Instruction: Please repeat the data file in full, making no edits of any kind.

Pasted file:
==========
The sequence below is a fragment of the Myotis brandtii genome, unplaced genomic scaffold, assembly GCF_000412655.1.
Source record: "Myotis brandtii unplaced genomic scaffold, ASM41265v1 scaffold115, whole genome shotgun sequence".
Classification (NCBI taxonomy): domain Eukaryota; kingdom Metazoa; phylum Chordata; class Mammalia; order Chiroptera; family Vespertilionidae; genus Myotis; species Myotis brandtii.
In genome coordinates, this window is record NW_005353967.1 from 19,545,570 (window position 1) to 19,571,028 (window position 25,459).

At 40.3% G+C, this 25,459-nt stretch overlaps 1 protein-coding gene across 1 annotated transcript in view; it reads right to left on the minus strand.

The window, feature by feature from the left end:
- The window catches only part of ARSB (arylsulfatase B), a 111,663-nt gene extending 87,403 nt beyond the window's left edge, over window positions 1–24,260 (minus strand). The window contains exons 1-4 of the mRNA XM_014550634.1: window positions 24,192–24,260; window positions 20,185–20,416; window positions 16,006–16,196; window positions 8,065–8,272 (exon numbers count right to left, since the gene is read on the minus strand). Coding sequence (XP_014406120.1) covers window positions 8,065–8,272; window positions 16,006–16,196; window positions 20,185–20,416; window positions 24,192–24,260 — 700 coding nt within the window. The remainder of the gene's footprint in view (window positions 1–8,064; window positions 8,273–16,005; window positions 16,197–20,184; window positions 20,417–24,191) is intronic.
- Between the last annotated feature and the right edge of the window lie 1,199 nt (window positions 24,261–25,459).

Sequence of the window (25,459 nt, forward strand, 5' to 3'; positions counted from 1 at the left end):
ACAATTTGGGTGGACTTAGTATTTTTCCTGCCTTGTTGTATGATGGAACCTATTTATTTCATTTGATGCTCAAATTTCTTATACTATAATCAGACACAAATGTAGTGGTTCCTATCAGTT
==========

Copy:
The sequence below is a fragment of the Myotis brandtii genome, unplaced genomic scaffold, assembly GCF_000412655.1.
Source record: "Myotis brandtii unplaced genomic scaffold, ASM41265v1 scaffold115, whole genome shotgun sequence".
Classification (NCBI taxonomy): domain Eukaryota; kingdom Metazoa; phylum Chordata; class Mammalia; order Chiroptera; family Vespertilionidae; genus Myotis; species Myotis brandtii.
In genome coordinates, this window is record NW_005353967.1 from 19,545,570 (window position 1) to 19,571,028 (window position 25,459).

At 40.3% G+C, this 25,459-nt stretch overlaps 1 protein-coding gene across 1 annotated transcript in view; it reads right to left on the minus strand.

The window, feature by feature from the left end:
- The window catches only part of ARSB (arylsulfatase B), a 111,663-nt gene extending 87,403 nt beyond the window's left edge, over window positions 1–24,260 (minus strand). The window contains exons 1-4 of the mRNA XM_014550634.1: window positions 24,192–24,260; window positions 20,185–20,416; window positions 16,006–16,196; window positions 8,065–8,272 (exon numbers count right to left, since the gene is read on the minus strand). Coding sequence (XP_014406120.1) covers window positions 8,065–8,272; window positions 16,006–16,196; window positions 20,185–20,416; window positions 24,192–24,260 — 700 coding nt within the window. The remainder of the gene's footprint in view (window positions 1–8,064; window positions 8,273–16,005; window positions 16,197–20,184; window positions 20,417–24,191) is intronic.
- Between the last annotated feature and the right edge of the window lie 1,199 nt (window positions 24,261–25,459).

Sequence of the window (25,459 nt, forward strand, 5' to 3'; positions counted from 1 at the left end):
ACAATTTGGGTGGACTTAGTATTTTTCCTGCCTTGTTGTATGATGGAACCTATTTATTTCATTTGATGCTCAAATTTCTTATACTATAATCAGACACAAATGTAGTGGTTCCTATCAGTT